Cervical Hernia

 
 
The disc herniation occurs when part of an intervertebral disc leaves its normal position and compresses the nerve roots that branch from the spinal cord and that emerge from the spinal column. This problem occurs in the cervical region because this is an area very exposed to diversified movements.
 
 
 
 
 

Symptoms of the Disease

 
In the cervical region the herniated discs are usually characterized by neck pain with irradiation to the shoulders or arms and by headache in the nape of the neck.
 
 
 

Causes

 
Neck and arm pain associated with cervical discomfort can have several causes, but it is mostly related to cervical disc hernias that are due in large part to disc wear, genetic factors, poor posture, obesity, sedentary lifestyle, excessive physical efforts, and abstaining from regular exercise.
 
 
 
 
 
 

Diagnosis and Examination

 
For a good diagnosis of herniated discs, the doctor evaluates the patient's medical history, performs a physical examination to evaluate the location of the pain and the sensitivity in the affected region. Next a neurological examination is performed to evaluate the reflexes, muscle strength, walking and sensitivity.

To help the diagnosis and exclude other possible causes of pain may still be requested from the patient diagnostic exams such as computed tomography, magnetic resonance imaging, and electromyography.
 
 
 

Treatment

 
Treatment of disc hernias at an early stage can only be through resting and medication, such as analgesics and muscle relaxants. In some cases, doctors may advise on physical therapy and muscle strengthening.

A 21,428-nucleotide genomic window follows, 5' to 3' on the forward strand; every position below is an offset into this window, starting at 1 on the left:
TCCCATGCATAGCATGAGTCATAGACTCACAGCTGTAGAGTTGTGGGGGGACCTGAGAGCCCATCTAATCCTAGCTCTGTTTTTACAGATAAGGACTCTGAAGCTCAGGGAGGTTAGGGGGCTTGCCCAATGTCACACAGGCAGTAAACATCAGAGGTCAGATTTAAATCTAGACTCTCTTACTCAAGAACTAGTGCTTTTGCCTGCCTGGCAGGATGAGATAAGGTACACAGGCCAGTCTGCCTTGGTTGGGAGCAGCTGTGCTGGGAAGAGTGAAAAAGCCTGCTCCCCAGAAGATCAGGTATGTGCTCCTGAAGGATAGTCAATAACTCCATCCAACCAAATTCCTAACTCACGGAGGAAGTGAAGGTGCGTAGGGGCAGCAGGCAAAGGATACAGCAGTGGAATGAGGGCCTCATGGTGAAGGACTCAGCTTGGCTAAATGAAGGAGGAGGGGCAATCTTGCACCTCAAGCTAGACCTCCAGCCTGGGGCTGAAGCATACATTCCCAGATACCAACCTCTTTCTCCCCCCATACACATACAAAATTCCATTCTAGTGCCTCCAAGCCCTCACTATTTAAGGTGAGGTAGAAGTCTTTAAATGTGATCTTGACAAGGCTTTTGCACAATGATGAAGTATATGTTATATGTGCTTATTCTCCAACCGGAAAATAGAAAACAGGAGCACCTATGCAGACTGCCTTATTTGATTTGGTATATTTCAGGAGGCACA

In cases where pain caused by disc hernias is refractory to medication, minimally invasive treatments (Plasmalight nucleoplasty (most popular), ozone therapy or radiofrequency) may be used.
 
 
 
 
 
 
 

Lumbar Hernia

 
 
The intervertebral disc is located between two vertebrae and is surrounded by a fibrous ring. When the disc is worn or ruptured, the disc overflows causing a hernia or a protruding disc. This disc compresses the nerve causing pain. This problem is more common in the lumbar region since it is the region that supports the weight of the body.
 
 
 
 
 

Symptoms of the Disease

 
The most common manifestation of lumbar disc herniations is sciatica, loss of muscle strength in one or both legs, and tingling or numbness in a leg or buttock.
 
 
 

Causes

 
Back or leg pain associated with lumbar discomfort can have a number of causes, but it is mostly related to lumbar disc herniations, which are due in large part to disc wear, genetic factors, poor posture, obesity, sedentary lifestyle, excessive physical efforts, and abstaining from regular exercise.
 
 
 
 
 

Diagnosis and Examination

 
For a good diagnosis of herniated discs, the doctor evaluates the patient's clinical history, performs a physical examination to evaluate the location of the pain and the sensitivity in the affected region. Next, a neurological examination is performed to evaluate the reflexes, muscle strength, walking and sensitivity.

To help the diagnosis and exclude other possible causes of pain may still be requested from the patient diagnostic exams such as computed tomography, magnetic resonance imaging, and electromyography.
 
 
 

Treatment

 
Treatment of disc hernias at an early stage can only be through resting and medication, such as analgesics and muscle relaxants. In some cases, doctors may advise on physical therapy and muscle strengthening.

In cases where pain caused by disc hernias is refractory to medication, minimally invasive treatments (Plasmalight nucleoplasty (most popular), ozone therapy or radiofrequency) may be used.